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Gyaru style has a long history in Japanese fashion. Although it is most commonly known by the rendition that peaked in the 1990s, it has actually existed in different forms since the creation of its name in 1968. [1] At its height in the 1990s, the style was popular with music groups and actresses. The style is known for its rebellious outfits that went against popular Japanese beauty standards, such as tanned skin and big hair. Although old looks were extreme, the style became less extreme as time went on. [2]

Currently, the style is considered inactive due to an extreme decline in popularity, but the name is still well known and small groups of gyaru do still exist in Japan and around the world. [3]

NameEdit

The name gyaru (ギャル) comes from a Japanese transliteration of the English slang word 'gal'. The term originated from a Levi Jeans commercial with the slogan "Levi's for Gals". [4]

Style BasicsEdit

Gyaru has many substyles, and many different variations in what can be considered gyaru or not. However, across almost all styles, there are some basic features that help to define the term "gyaru". [5]

Clothing Edit

Generally, gyaru is a more sexy style. Although the type of styles can be sporty, cute, romantic, goth, or any other type of style imaginable, they generally feature clothing that flatters thin bodies and is figure-flattering. Some common aspects of clothing across all style is shorter skirt lengths and fashionable clothing that relates to modern trends.

Hairstyles Edit

Classic gyaru hairstyles are big hair, whether teased, curled, or with extensions. Generally, natural Western hair colors are most popular. Blonde and light brown hair colors are the most prominent. Although other colors, including unnatural colors, can also be seen in some substyles.

Accessories Edit

Gyaru accessories are numerous, but purposeful. Although gyarus may accessorize more than other fashion styles, they never overcrowd or overwhelm the outfit.

Popular accessories include long, false nails elaborately decorated with bright colors and charms. Arm warmers, bangles, necklaces, and stylish hats or hair clip have also been popular at one time or another.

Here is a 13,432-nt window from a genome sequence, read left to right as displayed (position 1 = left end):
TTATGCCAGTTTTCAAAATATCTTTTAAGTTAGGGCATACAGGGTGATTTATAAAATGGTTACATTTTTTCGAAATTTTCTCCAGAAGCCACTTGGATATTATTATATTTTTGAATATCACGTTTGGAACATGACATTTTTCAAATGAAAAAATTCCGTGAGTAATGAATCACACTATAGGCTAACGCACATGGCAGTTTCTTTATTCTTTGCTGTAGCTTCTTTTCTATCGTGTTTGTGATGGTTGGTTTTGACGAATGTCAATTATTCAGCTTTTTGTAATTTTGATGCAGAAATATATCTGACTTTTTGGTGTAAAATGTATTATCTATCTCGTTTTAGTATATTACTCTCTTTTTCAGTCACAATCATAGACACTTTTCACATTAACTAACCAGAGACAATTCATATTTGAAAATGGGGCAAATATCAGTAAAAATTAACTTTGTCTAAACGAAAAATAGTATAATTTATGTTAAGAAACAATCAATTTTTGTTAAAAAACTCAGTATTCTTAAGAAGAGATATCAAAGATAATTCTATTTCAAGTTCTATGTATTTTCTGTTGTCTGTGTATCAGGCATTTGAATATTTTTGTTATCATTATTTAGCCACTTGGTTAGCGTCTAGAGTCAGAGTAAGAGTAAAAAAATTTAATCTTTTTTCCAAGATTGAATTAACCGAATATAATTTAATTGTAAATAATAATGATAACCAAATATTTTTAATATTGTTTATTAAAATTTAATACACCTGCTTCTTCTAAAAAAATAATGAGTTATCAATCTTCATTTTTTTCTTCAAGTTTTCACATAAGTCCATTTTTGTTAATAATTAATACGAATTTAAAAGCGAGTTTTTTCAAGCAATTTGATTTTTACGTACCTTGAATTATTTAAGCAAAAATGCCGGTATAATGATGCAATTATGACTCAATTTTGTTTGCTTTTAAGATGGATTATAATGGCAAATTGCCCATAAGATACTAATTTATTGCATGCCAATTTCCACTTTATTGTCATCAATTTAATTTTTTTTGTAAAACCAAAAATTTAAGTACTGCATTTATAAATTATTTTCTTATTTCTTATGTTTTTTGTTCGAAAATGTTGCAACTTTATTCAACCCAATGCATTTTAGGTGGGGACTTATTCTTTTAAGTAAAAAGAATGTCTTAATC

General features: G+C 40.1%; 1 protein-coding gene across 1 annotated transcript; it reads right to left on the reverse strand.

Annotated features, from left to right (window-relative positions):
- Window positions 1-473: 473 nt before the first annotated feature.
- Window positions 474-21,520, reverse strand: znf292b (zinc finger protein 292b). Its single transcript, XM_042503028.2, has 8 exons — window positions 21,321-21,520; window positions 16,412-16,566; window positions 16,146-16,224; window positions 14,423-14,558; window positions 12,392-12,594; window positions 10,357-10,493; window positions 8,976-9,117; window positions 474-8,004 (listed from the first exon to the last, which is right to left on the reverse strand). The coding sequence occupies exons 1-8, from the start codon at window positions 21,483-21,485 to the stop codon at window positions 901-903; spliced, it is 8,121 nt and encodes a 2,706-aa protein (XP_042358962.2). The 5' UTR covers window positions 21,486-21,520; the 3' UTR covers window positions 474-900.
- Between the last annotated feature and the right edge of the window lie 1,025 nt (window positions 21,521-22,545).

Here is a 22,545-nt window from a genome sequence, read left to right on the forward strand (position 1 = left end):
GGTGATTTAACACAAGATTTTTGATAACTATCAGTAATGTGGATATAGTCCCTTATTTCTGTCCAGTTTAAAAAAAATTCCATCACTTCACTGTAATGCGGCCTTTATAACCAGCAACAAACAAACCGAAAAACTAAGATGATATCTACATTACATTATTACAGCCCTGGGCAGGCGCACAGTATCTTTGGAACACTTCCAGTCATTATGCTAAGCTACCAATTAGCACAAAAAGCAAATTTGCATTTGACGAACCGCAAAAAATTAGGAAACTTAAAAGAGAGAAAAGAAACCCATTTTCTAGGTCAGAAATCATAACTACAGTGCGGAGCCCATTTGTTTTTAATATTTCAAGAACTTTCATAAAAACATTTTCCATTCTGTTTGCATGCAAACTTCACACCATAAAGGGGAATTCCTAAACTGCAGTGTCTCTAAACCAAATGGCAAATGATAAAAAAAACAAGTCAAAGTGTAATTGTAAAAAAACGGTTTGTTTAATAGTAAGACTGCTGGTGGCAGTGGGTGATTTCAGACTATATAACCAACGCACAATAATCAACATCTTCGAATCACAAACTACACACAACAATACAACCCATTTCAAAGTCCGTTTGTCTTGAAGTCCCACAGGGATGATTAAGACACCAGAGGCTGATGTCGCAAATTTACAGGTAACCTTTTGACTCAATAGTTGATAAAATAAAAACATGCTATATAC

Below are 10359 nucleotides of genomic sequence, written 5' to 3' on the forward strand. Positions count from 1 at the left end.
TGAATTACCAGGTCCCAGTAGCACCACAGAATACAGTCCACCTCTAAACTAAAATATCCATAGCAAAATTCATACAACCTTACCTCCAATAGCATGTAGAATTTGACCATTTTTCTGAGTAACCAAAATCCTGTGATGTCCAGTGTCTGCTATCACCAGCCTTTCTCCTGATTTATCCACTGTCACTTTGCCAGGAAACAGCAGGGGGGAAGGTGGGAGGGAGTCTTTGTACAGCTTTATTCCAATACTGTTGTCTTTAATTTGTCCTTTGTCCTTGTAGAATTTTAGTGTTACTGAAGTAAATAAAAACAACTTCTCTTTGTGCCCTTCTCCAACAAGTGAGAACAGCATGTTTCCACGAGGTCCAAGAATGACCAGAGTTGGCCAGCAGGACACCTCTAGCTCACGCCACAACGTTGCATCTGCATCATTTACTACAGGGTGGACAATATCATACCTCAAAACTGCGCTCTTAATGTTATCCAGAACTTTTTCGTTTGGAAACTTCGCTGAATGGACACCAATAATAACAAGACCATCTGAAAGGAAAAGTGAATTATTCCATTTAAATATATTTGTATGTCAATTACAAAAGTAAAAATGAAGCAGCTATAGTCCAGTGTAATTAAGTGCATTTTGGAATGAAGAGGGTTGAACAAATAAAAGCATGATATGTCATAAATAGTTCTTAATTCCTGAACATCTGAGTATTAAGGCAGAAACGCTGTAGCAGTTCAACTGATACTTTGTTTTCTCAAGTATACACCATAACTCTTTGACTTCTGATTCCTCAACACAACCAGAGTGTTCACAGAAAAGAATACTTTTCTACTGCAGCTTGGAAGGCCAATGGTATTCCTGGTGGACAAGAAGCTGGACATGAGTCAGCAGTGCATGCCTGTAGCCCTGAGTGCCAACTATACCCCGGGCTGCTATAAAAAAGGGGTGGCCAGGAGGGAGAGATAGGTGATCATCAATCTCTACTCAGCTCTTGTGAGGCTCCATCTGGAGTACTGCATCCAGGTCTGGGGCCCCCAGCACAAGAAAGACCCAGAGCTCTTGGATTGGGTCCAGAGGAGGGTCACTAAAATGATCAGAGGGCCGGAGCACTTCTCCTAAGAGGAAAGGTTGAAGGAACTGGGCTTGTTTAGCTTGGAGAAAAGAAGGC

Shoes Edit

Heels and platform shoes of all types are most popular across all types of gyaru. Some substyles will have flats or boots, but very rarely.

Makeup Edit

Gyaru makeup is essential to completing a gyaru look. The large eye look with false lashes and contact lenses is popular with gyaru, tanned skin is also popular in most style, and heavier makeup with more noticeable eyeshadow, colored lipsticks, and blush. The amount of makeup will vary from style to style, with more exaggerated styles using larger quantities of these things.

Lifestyle Edit

Gyaru has a lifestyle that has been attached to the style from the very beginning. Although not all gyaru will participate in all gyaru activities, most still remain popular with those who wear the style. The main aspects of the gyaru lifestyle are a focus on materialism, things such as having the newest phone to take selfies with, and reading magazines on the latest styles. Having a rebellious attitude is also common in gyaru.

Past gyaru activities have also included dancing parapara (パラパラ) to Eurobeat music or Jpop, and various types of gyaru slang, called gyaru-go have also existed throughout the years.

Another essential part to the gyaru lifestyle is hanging out with other gyaru, in what was called a "gal circle" (ギャルサークル). There were two types of types of gal circles during gyaru's height, nagasa (長さ) which were casual groups to hang out with each-other and ibesa (イベサ) which would plan, host, and have events with each-other. Nowadays with the decline in popularity of gyaru most gal circles have ceased meeting. However, there are still a few active gal circles, such as the Manba gyaru group "Black Diamond".

Brands & ShopsEdit

  • Alba Rosa
  • Cecil McBee
  • Coco*Lulu
  • DaTuRa
  • D.I.A.
  • GOLDS Infinty
  • Ghost of Harlem
  • Jesus Diamante
  • MA*RS
  • MarpleQ
  • ListenFlavour
  • Love Boat

Substyles Edit

Gyaru, because of its long history, has many substyles. Some are more extreme, such as Manba, while others could pass more as mainstream fashion, such as Bohemian gyaru. However, all of these styles hold true to the core aspects of gyaru style.

GalleryEdit

External LinksEdit

  1. thedressco - Gyaru
  2. Youtube user Hime Hime Star - Beginner Guide to Gyaru: History of Gal, and Wikipedia - Gyaru
  3. Information confirmed across many sources and from interviews with those in the Gyaru community, as well as lack of new information and pictures in Japan and abroad
  4. thedressco Cont.
  5. All sources Cont., and Yabai - Defining The Gyaru Girl: A Look Into Japan's Gyaru Culture
  6. Wikipedia - Gyaruo

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